The Solitaire to du Figaro Eric Bombard Cashmere has now come to an end with a battle right up to the finish line. After a great stopover in Torbay UK which was brilliantly managed and very active with media, from showing school children around the boats to radio shows, we left this beautiful part of the country for the final leg. Fatigue levels were high, positions were tight and the forecast tricky (to say the least!). You could sense the fleet was tiring, but the pace could not slow down. We needed one final push and you knew everyone would give everything they had got left in the tank to try and get a good result. People with higher elapsed times will try some extreme options to try make a big jump up the rankings - with light winds and lots of tide forecast, gaps of 6 hours or more could easily appear! The guys at the top will be sailing conservatively , reducing risk and hoping to position themselves well in the fleet to maintain their position.
Going into the leg I was sitting in 13th place, second Brit, with some close timings around me. With my confidence built up and additional lessons learned from the previous 2 legs, I was in a good place and ready and raring for the start. I think it is also important to mention that I was now armed with a new working laptop after the old one decided offshore sailing wasn't for it, and in true French fashion went on strike after day 1 of leg 3 and could not be convinced to work again!
Magma Structures won the starboard end of the line, but with some 'mariocarts' style racing in the offshore wind, it was tricky to keep in control of the fleet. I rounded the first mark in 5th place - I was pretty chuffed as this was actually my worst first mark rounding of the event, not bad considering the talent in this fleet!! However, a tricky leg to the next buoy at the other end of the bay saw me drop to the back of the fleet. I knew I had a bit of work on to get back in to the race.
We beat against the tide going around Land's End and got a pretty close view of the rocks, cliffs & lighthouses around this amazing part of the UK. At this point I was hanging on to the back of the top pack, sitting in the early teens. I was pretty happy with my position, waiting for the next opportunity to get into or ahead of the bunch. With a couple of ridges set to pass over the fleet in the channel when we were heading back East, I knew there would be a lot of opportunities later in the race, and that keeping in touch was the priority.
Rounding the mark at Land's End and hoisting the kite just as the tide turned to be right in our faces again meant we had to get back in to the rocks and out the tide. It was nice to see the coast for a second time . Planning the final approach to Wolf Rock anticipating the tidal direction proved to make a big difference in ensuring I got around the rock as fast as possible.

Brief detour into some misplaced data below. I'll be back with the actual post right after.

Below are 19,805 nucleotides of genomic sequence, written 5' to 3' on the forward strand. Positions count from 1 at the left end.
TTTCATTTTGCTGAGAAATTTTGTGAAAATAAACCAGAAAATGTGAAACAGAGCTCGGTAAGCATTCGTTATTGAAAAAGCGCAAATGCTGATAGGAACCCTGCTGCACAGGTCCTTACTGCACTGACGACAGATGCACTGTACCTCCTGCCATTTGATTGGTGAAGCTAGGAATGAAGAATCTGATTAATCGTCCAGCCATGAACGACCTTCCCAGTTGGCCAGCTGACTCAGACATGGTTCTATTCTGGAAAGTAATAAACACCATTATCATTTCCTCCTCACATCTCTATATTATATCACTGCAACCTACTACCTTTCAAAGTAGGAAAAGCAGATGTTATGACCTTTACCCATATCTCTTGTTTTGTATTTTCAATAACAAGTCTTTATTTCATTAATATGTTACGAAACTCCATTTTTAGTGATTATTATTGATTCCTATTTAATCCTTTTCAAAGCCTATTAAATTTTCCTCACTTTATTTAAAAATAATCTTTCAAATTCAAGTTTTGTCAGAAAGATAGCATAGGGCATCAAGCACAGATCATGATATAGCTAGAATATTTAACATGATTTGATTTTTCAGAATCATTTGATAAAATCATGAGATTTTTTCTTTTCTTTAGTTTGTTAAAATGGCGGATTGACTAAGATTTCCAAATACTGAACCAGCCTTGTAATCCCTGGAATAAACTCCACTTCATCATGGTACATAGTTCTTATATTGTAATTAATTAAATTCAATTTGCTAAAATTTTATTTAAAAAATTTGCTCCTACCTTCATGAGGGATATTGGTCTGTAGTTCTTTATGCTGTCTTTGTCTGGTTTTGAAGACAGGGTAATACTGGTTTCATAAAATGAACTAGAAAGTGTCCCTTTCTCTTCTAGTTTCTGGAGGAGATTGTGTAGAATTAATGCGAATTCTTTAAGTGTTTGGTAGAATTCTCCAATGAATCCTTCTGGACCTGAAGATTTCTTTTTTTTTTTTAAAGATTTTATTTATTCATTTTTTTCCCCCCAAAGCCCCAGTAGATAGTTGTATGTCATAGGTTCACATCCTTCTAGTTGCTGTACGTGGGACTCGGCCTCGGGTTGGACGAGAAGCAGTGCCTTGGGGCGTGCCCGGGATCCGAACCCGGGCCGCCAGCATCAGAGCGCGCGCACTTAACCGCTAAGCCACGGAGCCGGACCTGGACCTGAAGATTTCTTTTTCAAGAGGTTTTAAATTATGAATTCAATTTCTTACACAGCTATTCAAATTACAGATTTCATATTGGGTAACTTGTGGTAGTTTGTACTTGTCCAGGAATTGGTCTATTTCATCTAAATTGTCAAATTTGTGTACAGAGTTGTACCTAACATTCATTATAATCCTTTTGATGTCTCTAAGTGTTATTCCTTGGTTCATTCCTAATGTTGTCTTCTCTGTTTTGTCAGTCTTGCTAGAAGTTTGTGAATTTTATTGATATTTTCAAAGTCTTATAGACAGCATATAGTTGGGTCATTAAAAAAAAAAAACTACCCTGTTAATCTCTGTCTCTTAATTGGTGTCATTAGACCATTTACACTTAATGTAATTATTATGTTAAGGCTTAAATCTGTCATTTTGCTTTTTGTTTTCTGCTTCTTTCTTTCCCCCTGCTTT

The next big step was to be inshore for the next day to take full advantage of the sea breeze that was due to fill in. Having managed to work myself towards the shore, I found myself in the nice position of being one of the first boats to get the wind. This put me in a good position which I managed to hold and extend heading to Owners buoy, gybing our way downwind playing the shifts and the turning tide. Rounding Owners buoy in the top bunch was a great feeling, as well as having a surprise visit from my parents who ventured out from Hayling Island to see the fleet go past. It was great to see a friendly face cheering me on!
Most positions stayed the same for the channel crossing and we then rounded the last mark of the course. We were pointing straight to the finish line with the kite up, travelling 10 knts towards the finish line only 40 miles away, but it would not stay like this for long...
We ended up on a beat along the coast, short tacking under the white chalk cliffs, trying to stay out the tide. This was until the wind completely disappeared and started to fill in offshore. The top group all proceeded to chase the wind out there, but making slow progress.
There was then a pretty bizarre phenomenon that occurred where a small channel of wind, 100 meters wide, appeared by the coast, and boats that had been 8-10 miles behind quickly filed past as we fought to get back in to this small localised thermal effect that was sitting under the cliffs.
Once in this channel of wind, I was taken all the way to the finish where I finished in 14th. I was quite disappointed with the change to the results so close to the finish, having been top Brit by several miles only 2 miles before and fighting for a top 6 position. However, at the same time I was pretty happy as I realised I had put a great result for the overall solitaire du Figaro Eric Bombard Cashmere, coming home in 9th overall and best Brit for 40 years!